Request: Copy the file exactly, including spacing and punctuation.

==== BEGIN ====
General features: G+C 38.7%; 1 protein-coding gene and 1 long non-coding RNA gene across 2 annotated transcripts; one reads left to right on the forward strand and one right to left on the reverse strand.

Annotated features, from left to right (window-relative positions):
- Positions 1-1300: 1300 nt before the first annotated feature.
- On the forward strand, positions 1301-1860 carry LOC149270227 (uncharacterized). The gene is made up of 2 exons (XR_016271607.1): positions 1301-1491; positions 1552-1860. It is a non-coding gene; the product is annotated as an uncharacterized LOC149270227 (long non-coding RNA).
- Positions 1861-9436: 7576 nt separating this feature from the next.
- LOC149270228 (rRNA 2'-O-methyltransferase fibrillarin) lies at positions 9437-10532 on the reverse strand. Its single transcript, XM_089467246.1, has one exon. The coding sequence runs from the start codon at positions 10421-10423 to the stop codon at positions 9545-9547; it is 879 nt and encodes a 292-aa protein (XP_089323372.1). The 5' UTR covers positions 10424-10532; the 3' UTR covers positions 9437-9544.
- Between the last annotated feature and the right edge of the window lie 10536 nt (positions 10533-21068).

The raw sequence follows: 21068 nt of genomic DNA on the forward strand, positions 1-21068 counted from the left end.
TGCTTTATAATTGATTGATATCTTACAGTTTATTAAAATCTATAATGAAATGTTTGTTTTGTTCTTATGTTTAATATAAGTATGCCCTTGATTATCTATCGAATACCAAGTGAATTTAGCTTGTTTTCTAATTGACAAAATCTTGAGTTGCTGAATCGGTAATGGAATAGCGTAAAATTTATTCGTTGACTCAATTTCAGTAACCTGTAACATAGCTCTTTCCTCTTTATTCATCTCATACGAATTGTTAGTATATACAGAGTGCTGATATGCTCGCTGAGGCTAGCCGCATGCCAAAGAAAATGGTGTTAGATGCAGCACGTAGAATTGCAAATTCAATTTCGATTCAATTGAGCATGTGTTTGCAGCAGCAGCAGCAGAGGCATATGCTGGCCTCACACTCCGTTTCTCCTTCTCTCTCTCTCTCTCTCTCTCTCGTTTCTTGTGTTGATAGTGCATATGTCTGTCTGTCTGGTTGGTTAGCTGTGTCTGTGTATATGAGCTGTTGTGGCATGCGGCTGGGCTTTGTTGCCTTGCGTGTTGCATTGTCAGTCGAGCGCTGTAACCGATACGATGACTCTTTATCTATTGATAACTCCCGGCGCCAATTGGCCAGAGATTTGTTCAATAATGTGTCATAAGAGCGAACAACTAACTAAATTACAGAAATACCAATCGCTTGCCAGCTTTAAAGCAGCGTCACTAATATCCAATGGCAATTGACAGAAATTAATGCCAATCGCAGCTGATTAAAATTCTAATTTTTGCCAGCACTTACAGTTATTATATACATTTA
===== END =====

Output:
General features: G+C 38.7%; 1 protein-coding gene and 1 long non-coding RNA gene across 2 annotated transcripts; one reads left to right on the forward strand and one right to left on the reverse strand.

Annotated features, from left to right (window-relative positions):
- Positions 1-1300: 1300 nt before the first annotated feature.
- On the forward strand, positions 1301-1860 carry LOC149270227 (uncharacterized). The gene is made up of 2 exons (XR_016271607.1): positions 1301-1491; positions 1552-1860. It is a non-coding gene; the product is annotated as an uncharacterized LOC149270227 (long non-coding RNA).
- Positions 1861-9436: 7576 nt separating this feature from the next.
- LOC149270228 (rRNA 2'-O-methyltransferase fibrillarin) lies at positions 9437-10532 on the reverse strand. Its single transcript, XM_089467246.1, has one exon. The coding sequence runs from the start codon at positions 10421-10423 to the stop codon at positions 9545-9547; it is 879 nt and encodes a 292-aa protein (XP_089323372.1). The 5' UTR covers positions 10424-10532; the 3' UTR covers positions 9437-9544.
- Between the last annotated feature and the right edge of the window lie 10536 nt (positions 10533-21068).

The raw sequence follows: 21068 nt of genomic DNA on the forward strand, positions 1-21068 counted from the left end.
TGCTTTATAATTGATTGATATCTTACAGTTTATTAAAATCTATAATGAAATGTTTGTTTTGTTCTTATGTTTAATATAAGTATGCCCTTGATTATCTATCGAATACCAAGTGAATTTAGCTTGTTTTCTAATTGACAAAATCTTGAGTTGCTGAATCGGTAATGGAATAGCGTAAAATTTATTCGTTGACTCAATTTCAGTAACCTGTAACATAGCTCTTTCCTCTTTATTCATCTCATACGAATTGTTAGTATATACAGAGTGCTGATATGCTCGCTGAGGCTAGCCGCATGCCAAAGAAAATGGTGTTAGATGCAGCACGTAGAATTGCAAATTCAATTTCGATTCAATTGAGCATGTGTTTGCAGCAGCAGCAGCAGAGGCATATGCTGGCCTCACACTCCGTTTCTCCTTCTCTCTCTCTCTCTCTCTCTCTCGTTTCTTGTGTTGATAGTGCATATGTCTGTCTGTCTGGTTGGTTAGCTGTGTCTGTGTATATGAGCTGTTGTGGCATGCGGCTGGGCTTTGTTGCCTTGCGTGTTGCATTGTCAGTCGAGCGCTGTAACCGATACGATGACTCTTTATCTATTGATAACTCCCGGCGCCAATTGGCCAGAGATTTGTTCAATAATGTGTCATAAGAGCGAACAACTAACTAAATTACAGAAATACCAATCGCTTGCCAGCTTTAAAGCAGCGTCACTAATATCCAATGGCAATTGACAGAAATTAATGCCAATCGCAGCTGATTAAAATTCTAATTTTTGCCAGCACTTACAGTTATTATATACATTTA